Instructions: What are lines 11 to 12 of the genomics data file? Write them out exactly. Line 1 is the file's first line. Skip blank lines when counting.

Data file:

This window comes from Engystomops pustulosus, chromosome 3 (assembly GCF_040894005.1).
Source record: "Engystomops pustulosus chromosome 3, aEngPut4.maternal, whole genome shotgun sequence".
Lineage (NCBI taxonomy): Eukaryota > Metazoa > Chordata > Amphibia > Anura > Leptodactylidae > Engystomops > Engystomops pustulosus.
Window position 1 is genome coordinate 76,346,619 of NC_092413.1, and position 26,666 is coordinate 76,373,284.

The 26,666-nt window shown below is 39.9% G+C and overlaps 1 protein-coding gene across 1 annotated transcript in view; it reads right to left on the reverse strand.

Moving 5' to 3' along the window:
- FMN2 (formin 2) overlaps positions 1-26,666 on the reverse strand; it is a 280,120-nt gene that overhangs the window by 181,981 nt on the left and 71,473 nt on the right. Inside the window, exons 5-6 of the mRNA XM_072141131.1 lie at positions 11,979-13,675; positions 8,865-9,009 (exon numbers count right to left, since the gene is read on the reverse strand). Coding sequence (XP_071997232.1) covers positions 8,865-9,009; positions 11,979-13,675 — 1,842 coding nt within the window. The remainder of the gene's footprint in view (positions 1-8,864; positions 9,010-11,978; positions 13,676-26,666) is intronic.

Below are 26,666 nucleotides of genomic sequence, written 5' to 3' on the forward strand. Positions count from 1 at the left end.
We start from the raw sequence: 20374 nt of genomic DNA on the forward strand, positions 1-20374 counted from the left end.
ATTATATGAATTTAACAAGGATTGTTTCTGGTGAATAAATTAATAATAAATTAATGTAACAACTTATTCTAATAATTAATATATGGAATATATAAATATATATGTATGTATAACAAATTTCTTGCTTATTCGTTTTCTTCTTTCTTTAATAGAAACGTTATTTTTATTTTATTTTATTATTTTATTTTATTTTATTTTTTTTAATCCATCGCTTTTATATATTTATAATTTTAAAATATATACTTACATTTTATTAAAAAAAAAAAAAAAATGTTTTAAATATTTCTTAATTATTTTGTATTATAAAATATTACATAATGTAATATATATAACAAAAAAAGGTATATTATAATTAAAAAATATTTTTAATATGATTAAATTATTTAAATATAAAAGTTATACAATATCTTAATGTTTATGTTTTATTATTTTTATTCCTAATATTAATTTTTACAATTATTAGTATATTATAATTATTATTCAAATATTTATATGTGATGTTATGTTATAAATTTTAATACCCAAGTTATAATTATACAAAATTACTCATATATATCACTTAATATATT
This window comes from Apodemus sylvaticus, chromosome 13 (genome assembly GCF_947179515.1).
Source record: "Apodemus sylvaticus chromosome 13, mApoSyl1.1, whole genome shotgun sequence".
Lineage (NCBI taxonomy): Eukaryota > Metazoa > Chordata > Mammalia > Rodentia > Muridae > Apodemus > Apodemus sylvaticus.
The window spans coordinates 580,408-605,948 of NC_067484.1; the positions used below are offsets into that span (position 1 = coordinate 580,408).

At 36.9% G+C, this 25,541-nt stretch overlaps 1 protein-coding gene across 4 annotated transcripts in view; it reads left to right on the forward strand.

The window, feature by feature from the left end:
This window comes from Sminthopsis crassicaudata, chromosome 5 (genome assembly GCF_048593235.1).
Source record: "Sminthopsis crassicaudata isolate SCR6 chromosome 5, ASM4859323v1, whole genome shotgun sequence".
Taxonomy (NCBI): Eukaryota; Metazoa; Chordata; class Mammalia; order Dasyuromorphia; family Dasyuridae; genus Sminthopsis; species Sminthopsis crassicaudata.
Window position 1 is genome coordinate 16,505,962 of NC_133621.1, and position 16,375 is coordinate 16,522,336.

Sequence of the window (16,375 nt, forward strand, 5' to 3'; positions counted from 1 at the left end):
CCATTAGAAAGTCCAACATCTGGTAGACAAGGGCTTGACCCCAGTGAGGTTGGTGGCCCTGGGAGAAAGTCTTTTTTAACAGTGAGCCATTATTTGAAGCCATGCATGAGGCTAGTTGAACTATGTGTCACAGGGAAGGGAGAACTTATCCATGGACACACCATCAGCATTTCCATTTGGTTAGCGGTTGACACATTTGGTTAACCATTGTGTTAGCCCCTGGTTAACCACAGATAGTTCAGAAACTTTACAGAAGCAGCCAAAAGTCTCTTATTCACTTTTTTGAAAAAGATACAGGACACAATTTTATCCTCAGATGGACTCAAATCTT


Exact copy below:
This window comes from Apodemus sylvaticus, chromosome 13 (genome assembly GCF_947179515.1).
Source record: "Apodemus sylvaticus chromosome 13, mApoSyl1.1, whole genome shotgun sequence".